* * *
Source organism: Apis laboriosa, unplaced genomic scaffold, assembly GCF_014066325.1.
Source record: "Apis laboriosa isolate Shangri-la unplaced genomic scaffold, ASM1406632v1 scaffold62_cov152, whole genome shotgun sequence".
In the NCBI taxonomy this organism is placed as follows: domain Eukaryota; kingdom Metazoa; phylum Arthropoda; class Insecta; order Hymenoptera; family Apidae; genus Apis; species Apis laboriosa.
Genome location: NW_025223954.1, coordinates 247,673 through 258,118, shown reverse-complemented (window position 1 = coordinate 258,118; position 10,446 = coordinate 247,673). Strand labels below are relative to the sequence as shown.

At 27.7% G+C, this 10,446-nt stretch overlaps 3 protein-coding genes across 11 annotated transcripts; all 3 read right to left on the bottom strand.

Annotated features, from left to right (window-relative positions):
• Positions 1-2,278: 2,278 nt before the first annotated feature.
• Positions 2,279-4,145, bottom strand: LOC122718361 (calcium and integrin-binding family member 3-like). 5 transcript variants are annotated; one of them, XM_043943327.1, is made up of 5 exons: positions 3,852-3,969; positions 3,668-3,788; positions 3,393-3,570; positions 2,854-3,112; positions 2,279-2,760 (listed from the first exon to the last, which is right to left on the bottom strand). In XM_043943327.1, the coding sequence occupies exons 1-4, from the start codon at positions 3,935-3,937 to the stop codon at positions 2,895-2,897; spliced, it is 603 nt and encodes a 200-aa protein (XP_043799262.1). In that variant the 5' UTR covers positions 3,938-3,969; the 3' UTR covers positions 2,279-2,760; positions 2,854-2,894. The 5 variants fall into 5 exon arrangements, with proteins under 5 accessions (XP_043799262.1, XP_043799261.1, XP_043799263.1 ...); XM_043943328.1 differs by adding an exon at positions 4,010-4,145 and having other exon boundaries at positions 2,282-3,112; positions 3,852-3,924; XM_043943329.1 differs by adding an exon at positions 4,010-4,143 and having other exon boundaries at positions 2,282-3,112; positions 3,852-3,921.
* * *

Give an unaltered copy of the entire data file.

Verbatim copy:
Source organism: Apis laboriosa, unplaced genomic scaffold, assembly GCF_014066325.1.
Source record: "Apis laboriosa isolate Shangri-la unplaced genomic scaffold, ASM1406632v1 scaffold62_cov152, whole genome shotgun sequence".
In the NCBI taxonomy this organism is placed as follows: domain Eukaryota; kingdom Metazoa; phylum Arthropoda; class Insecta; order Hymenoptera; family Apidae; genus Apis; species Apis laboriosa.
Genome location: NW_025223954.1, coordinates 247,673 through 258,118, shown reverse-complemented (window position 1 = coordinate 258,118; position 10,446 = coordinate 247,673). Strand labels below are relative to the sequence as shown.

At 27.7% G+C, this 10,446-nt stretch overlaps 3 protein-coding genes across 11 annotated transcripts; all 3 read right to left on the bottom strand.

Annotated features, from left to right (window-relative positions):
• Positions 1-2,278: 2,278 nt before the first annotated feature.
• Positions 2,279-4,145, bottom strand: LOC122718361 (calcium and integrin-binding family member 3-like). 5 transcript variants are annotated; one of them, XM_043943327.1, is made up of 5 exons: positions 3,852-3,969; positions 3,668-3,788; positions 3,393-3,570; positions 2,854-3,112; positions 2,279-2,760 (listed from the first exon to the last, which is right to left on the bottom strand). In XM_043943327.1, the coding sequence occupies exons 1-4, from the start codon at positions 3,935-3,937 to the stop codon at positions 2,895-2,897; spliced, it is 603 nt and encodes a 200-aa protein (XP_043799262.1). In that variant the 5' UTR covers positions 3,938-3,969; the 3' UTR covers positions 2,279-2,760; positions 2,854-2,894. The 5 variants fall into 5 exon arrangements, with proteins under 5 accessions (XP_043799262.1, XP_043799261.1, XP_043799263.1 ...); XM_043943328.1 differs by adding an exon at positions 4,010-4,145 and having other exon boundaries at positions 2,282-3,112; positions 3,852-3,924; XM_043943329.1 differs by adding an exon at positions 4,010-4,143 and having other exon boundaries at positions 2,282-3,112; positions 3,852-3,921.